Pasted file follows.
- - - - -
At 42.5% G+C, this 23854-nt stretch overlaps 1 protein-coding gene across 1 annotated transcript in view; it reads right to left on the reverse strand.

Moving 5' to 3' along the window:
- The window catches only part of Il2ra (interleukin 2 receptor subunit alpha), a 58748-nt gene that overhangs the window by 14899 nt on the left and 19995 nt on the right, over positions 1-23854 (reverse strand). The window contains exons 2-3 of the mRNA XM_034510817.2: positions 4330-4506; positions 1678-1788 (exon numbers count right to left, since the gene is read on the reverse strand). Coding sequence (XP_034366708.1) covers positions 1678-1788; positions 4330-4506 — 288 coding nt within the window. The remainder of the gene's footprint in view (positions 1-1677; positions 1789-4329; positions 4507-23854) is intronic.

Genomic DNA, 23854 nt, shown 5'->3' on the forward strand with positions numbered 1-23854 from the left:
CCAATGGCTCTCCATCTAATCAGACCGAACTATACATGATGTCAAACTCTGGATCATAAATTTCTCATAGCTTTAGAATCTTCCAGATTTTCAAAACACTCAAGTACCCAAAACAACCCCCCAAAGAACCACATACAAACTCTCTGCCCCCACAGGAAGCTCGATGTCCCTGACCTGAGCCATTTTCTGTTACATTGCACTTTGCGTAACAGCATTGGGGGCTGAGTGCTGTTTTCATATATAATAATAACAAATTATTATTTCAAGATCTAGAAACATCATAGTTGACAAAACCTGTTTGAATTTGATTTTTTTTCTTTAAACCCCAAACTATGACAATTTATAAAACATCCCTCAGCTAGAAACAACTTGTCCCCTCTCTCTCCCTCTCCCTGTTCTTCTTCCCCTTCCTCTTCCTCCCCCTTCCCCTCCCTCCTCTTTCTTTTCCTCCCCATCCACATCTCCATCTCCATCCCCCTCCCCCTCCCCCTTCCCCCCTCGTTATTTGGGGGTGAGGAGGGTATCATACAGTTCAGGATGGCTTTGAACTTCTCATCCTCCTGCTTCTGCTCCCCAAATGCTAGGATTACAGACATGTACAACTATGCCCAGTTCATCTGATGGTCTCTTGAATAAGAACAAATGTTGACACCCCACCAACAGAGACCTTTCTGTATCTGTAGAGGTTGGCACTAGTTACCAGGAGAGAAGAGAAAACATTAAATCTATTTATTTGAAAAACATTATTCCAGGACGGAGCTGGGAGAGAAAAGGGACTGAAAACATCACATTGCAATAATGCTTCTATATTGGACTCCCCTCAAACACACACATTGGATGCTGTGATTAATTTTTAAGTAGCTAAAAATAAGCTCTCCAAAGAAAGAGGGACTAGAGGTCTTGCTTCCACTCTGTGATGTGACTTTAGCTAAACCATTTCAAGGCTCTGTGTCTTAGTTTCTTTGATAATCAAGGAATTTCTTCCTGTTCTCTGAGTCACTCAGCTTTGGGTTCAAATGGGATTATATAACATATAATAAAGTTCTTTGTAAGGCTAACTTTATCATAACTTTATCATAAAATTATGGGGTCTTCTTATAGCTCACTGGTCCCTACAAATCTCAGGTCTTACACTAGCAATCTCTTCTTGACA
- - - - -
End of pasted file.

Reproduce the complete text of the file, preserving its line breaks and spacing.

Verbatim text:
At 42.5% G+C, this 23854-nt stretch overlaps 1 protein-coding gene across 1 annotated transcript in view; it reads right to left on the reverse strand.

Moving 5' to 3' along the window:
- The window catches only part of Il2ra (interleukin 2 receptor subunit alpha), a 58748-nt gene that overhangs the window by 14899 nt on the left and 19995 nt on the right, over positions 1-23854 (reverse strand). The window contains exons 2-3 of the mRNA XM_034510817.2: positions 4330-4506; positions 1678-1788 (exon numbers count right to left, since the gene is read on the reverse strand). Coding sequence (XP_034366708.1) covers positions 1678-1788; positions 4330-4506 — 288 coding nt within the window. The remainder of the gene's footprint in view (positions 1-1677; positions 1789-4329; positions 4507-23854) is intronic.

Genomic DNA, 23854 nt, shown 5'->3' on the forward strand with positions numbered 1-23854 from the left:
CCAATGGCTCTCCATCTAATCAGACCGAACTATACATGATGTCAAACTCTGGATCATAAATTTCTCATAGCTTTAGAATCTTCCAGATTTTCAAAACACTCAAGTACCCAAAACAACCCCCCAAAGAACCACATACAAACTCTCTGCCCCCACAGGAAGCTCGATGTCCCTGACCTGAGCCATTTTCTGTTACATTGCACTTTGCGTAACAGCATTGGGGGCTGAGTGCTGTTTTCATATATAATAATAACAAATTATTATTTCAAGATCTAGAAACATCATAGTTGACAAAACCTGTTTGAATTTGATTTTTTTTCTTTAAACCCCAAACTATGACAATTTATAAAACATCCCTCAGCTAGAAACAACTTGTCCCCTCTCTCTCCCTCTCCCTGTTCTTCTTCCCCTTCCTCTTCCTCCCCCTTCCCCTCCCTCCTCTTTCTTTTCCTCCCCATCCACATCTCCATCTCCATCCCCCTCCCCCTCCCCCTTCCCCCCTCGTTATTTGGGGGTGAGGAGGGTATCATACAGTTCAGGATGGCTTTGAACTTCTCATCCTCCTGCTTCTGCTCCCCAAATGCTAGGATTACAGACATGTACAACTATGCCCAGTTCATCTGATGGTCTCTTGAATAAGAACAAATGTTGACACCCCACCAACAGAGACCTTTCTGTATCTGTAGAGGTTGGCACTAGTTACCAGGAGAGAAGAGAAAACATTAAATCTATTTATTTGAAAAACATTATTCCAGGACGGAGCTGGGAGAGAAAAGGGACTGAAAACATCACATTGCAATAATGCTTCTATATTGGACTCCCCTCAAACACACACATTGGATGCTGTGATTAATTTTTAAGTAGCTAAAAATAAGCTCTCCAAAGAAAGAGGGACTAGAGGTCTTGCTTCCACTCTGTGATGTGACTTTAGCTAAACCATTTCAAGGCTCTGTGTCTTAGTTTCTTTGATAATCAAGGAATTTCTTCCTGTTCTCTGAGTCACTCAGCTTTGGGTTCAAATGGGATTATATAACATATAATAAAGTTCTTTGTAAGGCTAACTTTATCATAACTTTATCATAAAATTATGGGGTCTTCTTATAGCTCACTGGTCCCTACAAATCTCAGGTCTTACACTAGCAATCTCTTCTTGACA